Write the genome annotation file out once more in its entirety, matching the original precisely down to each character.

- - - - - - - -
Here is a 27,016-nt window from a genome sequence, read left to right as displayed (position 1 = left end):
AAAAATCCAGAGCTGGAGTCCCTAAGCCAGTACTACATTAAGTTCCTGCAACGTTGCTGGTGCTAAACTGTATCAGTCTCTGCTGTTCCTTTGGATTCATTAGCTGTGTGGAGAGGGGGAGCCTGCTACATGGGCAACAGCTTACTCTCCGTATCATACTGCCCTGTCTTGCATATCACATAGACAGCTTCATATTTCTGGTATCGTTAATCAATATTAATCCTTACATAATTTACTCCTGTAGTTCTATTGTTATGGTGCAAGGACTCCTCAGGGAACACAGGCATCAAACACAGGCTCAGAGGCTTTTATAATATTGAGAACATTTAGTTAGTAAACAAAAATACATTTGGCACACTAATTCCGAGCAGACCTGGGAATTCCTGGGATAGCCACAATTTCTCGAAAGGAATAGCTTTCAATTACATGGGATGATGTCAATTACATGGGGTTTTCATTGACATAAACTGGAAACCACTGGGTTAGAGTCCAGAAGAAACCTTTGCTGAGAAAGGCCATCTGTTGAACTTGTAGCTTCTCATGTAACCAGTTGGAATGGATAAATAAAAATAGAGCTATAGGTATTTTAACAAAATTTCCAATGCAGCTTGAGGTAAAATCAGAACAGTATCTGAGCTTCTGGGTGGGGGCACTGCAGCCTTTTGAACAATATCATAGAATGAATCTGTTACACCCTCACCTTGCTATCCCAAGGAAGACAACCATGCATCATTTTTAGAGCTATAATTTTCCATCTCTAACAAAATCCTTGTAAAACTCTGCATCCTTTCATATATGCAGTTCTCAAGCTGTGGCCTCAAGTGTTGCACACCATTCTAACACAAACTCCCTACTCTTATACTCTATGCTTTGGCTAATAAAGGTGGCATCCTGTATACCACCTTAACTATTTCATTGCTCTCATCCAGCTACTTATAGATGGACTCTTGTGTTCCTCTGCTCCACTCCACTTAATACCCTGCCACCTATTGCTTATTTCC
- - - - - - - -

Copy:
Here is a 27,016-nt window from a genome sequence, read left to right as displayed (position 1 = left end):
AAAAATCCAGAGCTGGAGTCCCTAAGCCAGTACTACATTAAGTTCCTGCAACGTTGCTGGTGCTAAACTGTATCAGTCTCTGCTGTTCCTTTGGATTCATTAGCTGTGTGGAGAGGGGGAGCCTGCTACATGGGCAACAGCTTACTCTCCGTATCATACTGCCCTGTCTTGCATATCACATAGACAGCTTCATATTTCTGGTATCGTTAATCAATATTAATCCTTACATAATTTACTCCTGTAGTTCTATTGTTATGGTGCAAGGACTCCTCAGGGAACACAGGCATCAAACACAGGCTCAGAGGCTTTTATAATATTGAGAACATTTAGTTAGTAAACAAAAATACATTTGGCACACTAATTCCGAGCAGACCTGGGAATTCCTGGGATAGCCACAATTTCTCGAAAGGAATAGCTTTCAATTACATGGGATGATGTCAATTACATGGGGTTTTCATTGACATAAACTGGAAACCACTGGGTTAGAGTCCAGAAGAAACCTTTGCTGAGAAAGGCCATCTGTTGAACTTGTAGCTTCTCATGTAACCAGTTGGAATGGATAAATAAAAATAGAGCTATAGGTATTTTAACAAAATTTCCAATGCAGCTTGAGGTAAAATCAGAACAGTATCTGAGCTTCTGGGTGGGGGCACTGCAGCCTTTTGAACAATATCATAGAATGAATCTGTTACACCCTCACCTTGCTATCCCAAGGAAGACAACCATGCATCATTTTTAGAGCTATAATTTTCCATCTCTAACAAAATCCTTGTAAAACTCTGCATCCTTTCATATATGCAGTTCTCAAGCTGTGGCCTCAAGTGTTGCACACCATTCTAACACAAACTCCCTACTCTTATACTCTATGCTTTGGCTAATAAAGGTGGCATCCTGTATACCACCTTAACTATTTCATTGCTCTCATCCAGCTACTTATAGATGGACTCTTGTGTTCCTCTGCTCCACTCCACTTAATACCCTGCCACCTATTGCTTATTTCC